I voted. I live in New York, where none of the races was going to be close. I knew my vote didn’t mean a thing. But I voted. I wonder why. Not out of civic duty or a belief that my vote will influence policy or any of those other reasons you learn in school.
Why do I vote, I asked myself. Then I remembered that “why” is the wrong question. Start with the other “reporter’s” questions – who, what, where, when, how. Get good answers to those, and you’ll be much closer to answering why.
What do I do when I vote; where and how do I do it?
I live in New York City. In my precinct, you vote an old building in a drab room with dull lighting and a coffee-stained linoleum floor. Usually, people are waiting in line, most of them people you’ve never seen, but you chat and joke with them. The voting booths and machines are the old kind with a curtain —an old piece of canvas that if you thought about or looked at closely you wouldn’t want to spend too much time touching. Inside the both is the machine. You push the big lever to the right, then you flip down the little levers beside the candidates’ names, then you pull the lever back to the left, and that’s it.
Every time I do it, I think – and sometimes I make this comment to the person next to me in line– that these are probably the same machines people voted on to elect LaGuardia mayor in 1934.
As I was thinking about this now, I realized that I felt good about this whole scene. I liked it. I liked the dirty floors, I liked standing there with these strangers. I liked it because even though we were strangers, even though we might be voting for different people (not really all that likely in my precinct), we were all there together as New Yorkers. I liked thinking that I was connected with New Yorkers and New York elections going back to Fiorello (who, by the way, was dead long before I ever set foot in the city). It’s the sense of being part of something that I want to be part of.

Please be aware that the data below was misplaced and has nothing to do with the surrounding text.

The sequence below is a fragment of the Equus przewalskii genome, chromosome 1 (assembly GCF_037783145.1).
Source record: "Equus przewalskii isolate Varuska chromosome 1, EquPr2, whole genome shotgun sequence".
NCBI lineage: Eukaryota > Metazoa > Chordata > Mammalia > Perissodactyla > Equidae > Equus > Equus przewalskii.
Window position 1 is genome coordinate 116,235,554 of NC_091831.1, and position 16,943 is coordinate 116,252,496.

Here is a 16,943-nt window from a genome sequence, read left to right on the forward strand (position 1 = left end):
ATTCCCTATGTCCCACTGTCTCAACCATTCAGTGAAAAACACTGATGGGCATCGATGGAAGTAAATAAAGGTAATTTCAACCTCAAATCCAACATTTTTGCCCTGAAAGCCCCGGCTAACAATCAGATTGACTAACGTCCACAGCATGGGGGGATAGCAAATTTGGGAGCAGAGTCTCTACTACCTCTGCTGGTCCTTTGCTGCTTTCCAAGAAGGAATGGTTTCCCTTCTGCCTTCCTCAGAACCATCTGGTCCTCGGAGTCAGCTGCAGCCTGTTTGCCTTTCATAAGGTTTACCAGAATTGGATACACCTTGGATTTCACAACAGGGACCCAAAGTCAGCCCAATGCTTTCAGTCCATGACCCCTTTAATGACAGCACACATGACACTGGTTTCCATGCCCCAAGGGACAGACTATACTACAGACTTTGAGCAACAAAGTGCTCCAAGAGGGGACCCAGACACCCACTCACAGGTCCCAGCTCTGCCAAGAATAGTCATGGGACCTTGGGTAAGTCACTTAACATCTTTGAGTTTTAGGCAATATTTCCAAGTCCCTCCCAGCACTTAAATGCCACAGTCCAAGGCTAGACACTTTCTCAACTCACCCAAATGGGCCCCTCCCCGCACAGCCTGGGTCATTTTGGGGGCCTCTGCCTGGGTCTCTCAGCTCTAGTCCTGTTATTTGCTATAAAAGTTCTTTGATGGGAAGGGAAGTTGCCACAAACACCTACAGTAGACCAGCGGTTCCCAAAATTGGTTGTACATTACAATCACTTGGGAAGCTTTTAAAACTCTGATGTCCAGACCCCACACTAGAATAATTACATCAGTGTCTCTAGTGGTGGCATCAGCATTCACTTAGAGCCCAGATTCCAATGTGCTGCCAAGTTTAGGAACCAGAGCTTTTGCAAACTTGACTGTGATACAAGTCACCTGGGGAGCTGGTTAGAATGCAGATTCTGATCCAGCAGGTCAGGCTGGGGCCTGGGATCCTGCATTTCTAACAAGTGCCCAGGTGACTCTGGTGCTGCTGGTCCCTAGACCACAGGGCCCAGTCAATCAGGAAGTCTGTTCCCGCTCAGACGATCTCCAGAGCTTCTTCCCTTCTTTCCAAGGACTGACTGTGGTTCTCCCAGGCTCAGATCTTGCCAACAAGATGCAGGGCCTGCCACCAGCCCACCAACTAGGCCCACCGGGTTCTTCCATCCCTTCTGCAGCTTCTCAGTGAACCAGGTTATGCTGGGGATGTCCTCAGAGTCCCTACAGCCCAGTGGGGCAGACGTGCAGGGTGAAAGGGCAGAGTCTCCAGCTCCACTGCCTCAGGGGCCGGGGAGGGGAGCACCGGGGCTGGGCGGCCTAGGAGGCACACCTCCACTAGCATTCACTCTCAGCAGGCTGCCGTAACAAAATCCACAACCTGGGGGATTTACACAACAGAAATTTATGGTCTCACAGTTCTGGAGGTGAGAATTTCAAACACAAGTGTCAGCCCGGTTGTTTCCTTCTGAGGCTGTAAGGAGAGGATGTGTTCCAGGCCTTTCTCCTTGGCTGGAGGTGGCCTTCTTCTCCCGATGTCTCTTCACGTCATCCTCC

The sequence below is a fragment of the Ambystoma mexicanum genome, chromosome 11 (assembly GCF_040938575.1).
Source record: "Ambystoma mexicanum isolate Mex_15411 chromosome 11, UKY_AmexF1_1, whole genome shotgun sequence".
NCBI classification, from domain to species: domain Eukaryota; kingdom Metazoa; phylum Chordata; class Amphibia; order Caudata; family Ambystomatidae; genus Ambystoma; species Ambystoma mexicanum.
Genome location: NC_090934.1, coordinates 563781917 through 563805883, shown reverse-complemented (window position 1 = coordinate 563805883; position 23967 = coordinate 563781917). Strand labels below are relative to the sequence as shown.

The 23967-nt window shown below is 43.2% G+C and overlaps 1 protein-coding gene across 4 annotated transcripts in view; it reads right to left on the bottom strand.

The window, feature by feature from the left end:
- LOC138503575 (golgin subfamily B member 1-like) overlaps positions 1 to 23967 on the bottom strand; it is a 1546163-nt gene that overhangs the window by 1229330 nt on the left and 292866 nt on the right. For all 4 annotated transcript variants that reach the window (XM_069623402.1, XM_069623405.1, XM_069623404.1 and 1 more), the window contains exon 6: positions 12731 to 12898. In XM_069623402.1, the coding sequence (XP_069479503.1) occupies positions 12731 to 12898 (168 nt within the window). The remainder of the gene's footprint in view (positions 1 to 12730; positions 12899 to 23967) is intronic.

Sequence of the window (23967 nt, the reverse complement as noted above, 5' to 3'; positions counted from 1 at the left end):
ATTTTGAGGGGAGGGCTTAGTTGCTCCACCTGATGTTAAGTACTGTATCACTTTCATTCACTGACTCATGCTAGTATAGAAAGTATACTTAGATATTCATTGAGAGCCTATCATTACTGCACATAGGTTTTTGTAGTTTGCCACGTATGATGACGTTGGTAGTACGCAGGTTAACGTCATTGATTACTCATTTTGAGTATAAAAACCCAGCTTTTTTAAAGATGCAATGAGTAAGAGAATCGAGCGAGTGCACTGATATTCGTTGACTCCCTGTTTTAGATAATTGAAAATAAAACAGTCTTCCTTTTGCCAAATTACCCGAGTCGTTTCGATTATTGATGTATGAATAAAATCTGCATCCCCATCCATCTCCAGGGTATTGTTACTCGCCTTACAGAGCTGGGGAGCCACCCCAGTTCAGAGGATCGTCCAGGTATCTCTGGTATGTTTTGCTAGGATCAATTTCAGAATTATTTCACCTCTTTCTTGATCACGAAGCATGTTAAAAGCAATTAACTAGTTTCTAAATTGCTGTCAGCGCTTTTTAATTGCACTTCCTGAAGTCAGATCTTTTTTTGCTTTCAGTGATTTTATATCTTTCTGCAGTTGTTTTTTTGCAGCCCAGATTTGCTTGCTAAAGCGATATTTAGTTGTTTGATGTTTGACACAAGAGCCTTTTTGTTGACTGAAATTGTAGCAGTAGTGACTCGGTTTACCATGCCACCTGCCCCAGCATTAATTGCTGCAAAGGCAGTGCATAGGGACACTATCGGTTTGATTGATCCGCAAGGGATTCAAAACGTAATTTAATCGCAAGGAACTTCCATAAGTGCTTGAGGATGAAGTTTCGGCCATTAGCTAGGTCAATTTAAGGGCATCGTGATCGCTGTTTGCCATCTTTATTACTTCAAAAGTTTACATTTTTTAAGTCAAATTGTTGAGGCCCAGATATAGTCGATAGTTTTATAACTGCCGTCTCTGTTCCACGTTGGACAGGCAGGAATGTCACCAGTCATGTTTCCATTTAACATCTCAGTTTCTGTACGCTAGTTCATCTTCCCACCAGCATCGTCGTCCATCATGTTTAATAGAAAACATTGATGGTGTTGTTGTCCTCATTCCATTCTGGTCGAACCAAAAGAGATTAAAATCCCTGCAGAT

I was talking about this with a friend, and he had the same reaction. He said that when he votes, it always takes him back to the first time he voted. It was the Oregon Democratic primary in 1968. He voted for Bobby Kennedy against Hubert Humphrey and Eugene McCarthy. Kennedy didn’t win in Oregon, McCarthy did. But a couple of weeks later, Kennedy went to California, and on the night that he won that primary, he was assassinated. My friend’s point is that his vote then connected him with an event of historical importance. And now when he votes, he still feels he’s connecting to history.
I think that’s why I vote and why my students don’t. Older people feel more of a connection to history. I know I feel that connection much more now than when I was in my twenties.
But the larger point is that voting is not a rational act, or at least not completely and not always. It’s not a logical means towards some specific goal (like putting the people you like in office). It’s more about how you feel. If you don’t feel connected to the dominant institutions and the history of the country, come election day there will be something else you feel emotionally closer to, and you’ll probably be “too busy” to vote.